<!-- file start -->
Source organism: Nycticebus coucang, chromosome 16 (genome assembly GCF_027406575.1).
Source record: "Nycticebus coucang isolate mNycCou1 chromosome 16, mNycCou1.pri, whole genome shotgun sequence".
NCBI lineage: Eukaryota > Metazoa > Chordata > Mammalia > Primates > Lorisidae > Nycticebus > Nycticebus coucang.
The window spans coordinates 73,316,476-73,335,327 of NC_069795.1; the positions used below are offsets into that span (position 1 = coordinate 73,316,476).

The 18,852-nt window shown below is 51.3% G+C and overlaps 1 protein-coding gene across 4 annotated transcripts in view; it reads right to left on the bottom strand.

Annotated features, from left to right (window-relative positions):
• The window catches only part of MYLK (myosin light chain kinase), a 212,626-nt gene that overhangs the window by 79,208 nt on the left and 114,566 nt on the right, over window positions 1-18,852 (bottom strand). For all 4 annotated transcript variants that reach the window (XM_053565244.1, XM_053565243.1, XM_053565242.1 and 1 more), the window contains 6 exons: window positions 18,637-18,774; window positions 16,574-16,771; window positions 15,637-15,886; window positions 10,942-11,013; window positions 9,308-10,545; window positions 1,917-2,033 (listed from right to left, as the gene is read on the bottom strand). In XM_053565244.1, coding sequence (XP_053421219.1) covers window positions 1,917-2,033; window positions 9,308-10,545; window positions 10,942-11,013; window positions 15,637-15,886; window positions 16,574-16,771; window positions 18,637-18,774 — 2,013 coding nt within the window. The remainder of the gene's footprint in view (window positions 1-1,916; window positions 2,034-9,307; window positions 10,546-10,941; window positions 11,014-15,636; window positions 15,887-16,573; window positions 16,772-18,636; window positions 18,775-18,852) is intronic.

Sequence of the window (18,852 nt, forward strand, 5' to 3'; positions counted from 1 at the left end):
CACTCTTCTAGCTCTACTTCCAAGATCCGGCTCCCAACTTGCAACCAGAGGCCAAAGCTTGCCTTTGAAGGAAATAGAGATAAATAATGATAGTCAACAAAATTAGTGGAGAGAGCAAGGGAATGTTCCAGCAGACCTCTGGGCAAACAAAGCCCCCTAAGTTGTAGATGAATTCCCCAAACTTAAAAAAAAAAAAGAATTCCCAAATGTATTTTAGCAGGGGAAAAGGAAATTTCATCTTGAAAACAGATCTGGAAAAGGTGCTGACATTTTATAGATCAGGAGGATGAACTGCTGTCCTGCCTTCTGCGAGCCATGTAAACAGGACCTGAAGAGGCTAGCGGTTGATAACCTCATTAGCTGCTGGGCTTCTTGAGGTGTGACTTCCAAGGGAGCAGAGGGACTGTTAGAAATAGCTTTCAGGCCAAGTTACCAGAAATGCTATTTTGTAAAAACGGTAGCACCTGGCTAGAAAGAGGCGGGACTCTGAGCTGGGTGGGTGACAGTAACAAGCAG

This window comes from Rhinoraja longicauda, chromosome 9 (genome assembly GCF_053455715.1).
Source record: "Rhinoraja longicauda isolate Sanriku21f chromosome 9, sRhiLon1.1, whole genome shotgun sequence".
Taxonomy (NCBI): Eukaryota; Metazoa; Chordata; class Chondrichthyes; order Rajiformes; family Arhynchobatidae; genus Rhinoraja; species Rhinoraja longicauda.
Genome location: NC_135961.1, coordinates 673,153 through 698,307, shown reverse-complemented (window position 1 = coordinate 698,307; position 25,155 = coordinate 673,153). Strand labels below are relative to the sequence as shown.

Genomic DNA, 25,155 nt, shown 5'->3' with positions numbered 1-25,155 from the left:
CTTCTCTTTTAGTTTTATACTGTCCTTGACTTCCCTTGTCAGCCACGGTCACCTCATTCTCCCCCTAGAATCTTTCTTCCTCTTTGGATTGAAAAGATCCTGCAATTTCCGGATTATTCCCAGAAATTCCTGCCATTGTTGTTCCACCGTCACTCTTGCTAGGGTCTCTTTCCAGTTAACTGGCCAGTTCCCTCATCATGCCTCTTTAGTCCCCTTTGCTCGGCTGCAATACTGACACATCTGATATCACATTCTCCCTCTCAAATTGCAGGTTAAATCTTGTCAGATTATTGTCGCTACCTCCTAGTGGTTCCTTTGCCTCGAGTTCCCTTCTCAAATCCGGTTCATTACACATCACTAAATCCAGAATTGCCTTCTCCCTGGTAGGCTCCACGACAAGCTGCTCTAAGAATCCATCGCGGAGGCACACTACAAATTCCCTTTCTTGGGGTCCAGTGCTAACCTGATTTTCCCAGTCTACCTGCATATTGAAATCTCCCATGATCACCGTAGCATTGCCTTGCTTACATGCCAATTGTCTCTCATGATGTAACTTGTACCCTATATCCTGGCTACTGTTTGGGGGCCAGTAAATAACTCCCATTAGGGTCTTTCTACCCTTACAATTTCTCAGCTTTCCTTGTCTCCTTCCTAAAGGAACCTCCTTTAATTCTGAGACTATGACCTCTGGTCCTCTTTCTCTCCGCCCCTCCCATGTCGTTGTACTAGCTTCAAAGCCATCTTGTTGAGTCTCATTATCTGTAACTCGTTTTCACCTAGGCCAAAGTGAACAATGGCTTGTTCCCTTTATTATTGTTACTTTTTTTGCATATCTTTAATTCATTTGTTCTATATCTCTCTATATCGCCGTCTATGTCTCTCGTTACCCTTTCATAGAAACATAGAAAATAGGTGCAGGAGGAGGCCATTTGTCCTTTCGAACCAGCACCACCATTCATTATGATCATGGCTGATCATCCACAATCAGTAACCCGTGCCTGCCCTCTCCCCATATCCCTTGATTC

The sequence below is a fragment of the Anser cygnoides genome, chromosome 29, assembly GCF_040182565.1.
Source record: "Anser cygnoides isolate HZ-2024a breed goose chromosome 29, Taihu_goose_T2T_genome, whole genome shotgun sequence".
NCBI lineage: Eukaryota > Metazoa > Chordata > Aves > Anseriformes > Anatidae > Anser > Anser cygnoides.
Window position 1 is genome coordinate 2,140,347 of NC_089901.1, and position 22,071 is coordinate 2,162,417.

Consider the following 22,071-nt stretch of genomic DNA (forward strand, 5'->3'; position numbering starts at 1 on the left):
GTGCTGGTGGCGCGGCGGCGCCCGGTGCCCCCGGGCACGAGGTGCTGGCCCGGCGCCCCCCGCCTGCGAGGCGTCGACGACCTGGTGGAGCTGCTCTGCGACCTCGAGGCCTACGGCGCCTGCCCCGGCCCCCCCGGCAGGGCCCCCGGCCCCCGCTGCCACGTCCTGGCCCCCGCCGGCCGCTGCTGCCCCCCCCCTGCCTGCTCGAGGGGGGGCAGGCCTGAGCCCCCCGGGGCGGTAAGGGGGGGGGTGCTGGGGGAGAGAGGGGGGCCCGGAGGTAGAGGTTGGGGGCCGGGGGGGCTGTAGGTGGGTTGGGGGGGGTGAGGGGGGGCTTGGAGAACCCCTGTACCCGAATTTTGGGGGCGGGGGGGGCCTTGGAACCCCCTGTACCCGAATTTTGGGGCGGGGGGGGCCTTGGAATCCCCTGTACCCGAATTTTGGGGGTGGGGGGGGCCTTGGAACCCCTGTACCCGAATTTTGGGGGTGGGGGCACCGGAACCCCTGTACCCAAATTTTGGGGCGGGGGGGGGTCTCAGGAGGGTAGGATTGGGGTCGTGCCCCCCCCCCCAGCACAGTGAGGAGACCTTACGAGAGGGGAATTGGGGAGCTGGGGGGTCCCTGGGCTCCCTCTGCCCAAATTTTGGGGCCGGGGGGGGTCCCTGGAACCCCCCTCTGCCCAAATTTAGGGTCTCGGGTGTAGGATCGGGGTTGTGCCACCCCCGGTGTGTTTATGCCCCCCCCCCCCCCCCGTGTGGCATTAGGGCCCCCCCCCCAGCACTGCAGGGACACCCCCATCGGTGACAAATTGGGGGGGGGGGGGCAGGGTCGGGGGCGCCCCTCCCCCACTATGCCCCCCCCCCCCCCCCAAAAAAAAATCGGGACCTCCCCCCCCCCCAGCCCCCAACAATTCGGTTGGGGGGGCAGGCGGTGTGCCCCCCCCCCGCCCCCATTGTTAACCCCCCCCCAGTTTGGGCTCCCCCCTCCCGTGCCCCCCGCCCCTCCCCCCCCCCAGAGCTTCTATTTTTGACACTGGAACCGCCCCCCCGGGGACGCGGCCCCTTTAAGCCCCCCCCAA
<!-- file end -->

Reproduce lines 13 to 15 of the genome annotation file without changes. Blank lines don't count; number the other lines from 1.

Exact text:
Genome location: NC_135961.1, coordinates 673,153 through 698,307, shown reverse-complemented (window position 1 = coordinate 698,307; position 25,155 = coordinate 673,153). Strand labels below are relative to the sequence as shown.

Genomic DNA, 25,155 nt, shown 5'->3' with positions numbered 1-25,155 from the left:
CTTCTCTTTTAGTTTTATACTGTCCTTGACTTCCCTTGTCAGCCACGGTCACCTCATTCTCCCCCTAGAATCTTTCTTCCTCTTTGGATTGAAAAGATCCTGCAATTTCCGGATTATTCCCAGAAATTCCTGCCATTGTTGTTCCACCGTCACTCTTGCTAGGGTCTCTTTCCAGTTAACTGGCCAGTTCCCTCATCATGCCTCTTTAGTCCCCTTTGCTCGGCTGCAATACTGACACATCTGATATCACATTCTCCCTCTCAAATTGCAGGTTAAATCTTGTCAGATTATTGTCGCTACCTCCTAGTGGTTCCTTTGCCTCGAGTTCCCTTCTCAAATCCGGTTCATTACACATCACTAAATCCAGAATTGCCTTCTCCCTGGTAGGCTCCACGACAAGCTGCTCTAAGAATCCATCGCGGAGGCACACTACAAATTCCCTTTCTTGGGGTCCAGTGCTAACCTGATTTTCCCAGTCTACCTGCATATTGAAATCTCCCATGATCACCGTAGCATTGCCTTGCTTACATGCCAATTGTCTCTCATGATGTAACTTGTACCCTATATCCTGGCTACTGTTTGGGGGCCAGTAAATAACTCCCATTAGGGTCTTTCTACCCTTACAATTTCTCAGCTTTCCTTGTCTCCTTCCTAAAGGAACCTCCTTTAATTCTGAGACTATGACCTCTGGTCCTCTTTCTCTCCGCCCCTCCCATGTCGTTGTACTAGCTTCAAAGCCATCTTGTTGAGTCTCATTATCTGTAACTCGTTTTCACCTAGGCCAAAGTGAACAATGGCTTGTTCCCTTTATTATTGTTACTTTTTTTGCATATCTTTAATTCATTTGTTCTATATCTCTCTATATCGCCGTCTATGTCTCTCGTTACCCTTTCATAGAAACATAGAAAATAGGTGCAGGAGGAGGCCATTTGTCCTTTCGAACCAGCACCACCATTCATTATGATCATGGCTGATCATCCACAATCAGTAACCCGTGCCTGCCCTCTCCCCATATCCCTTGATTC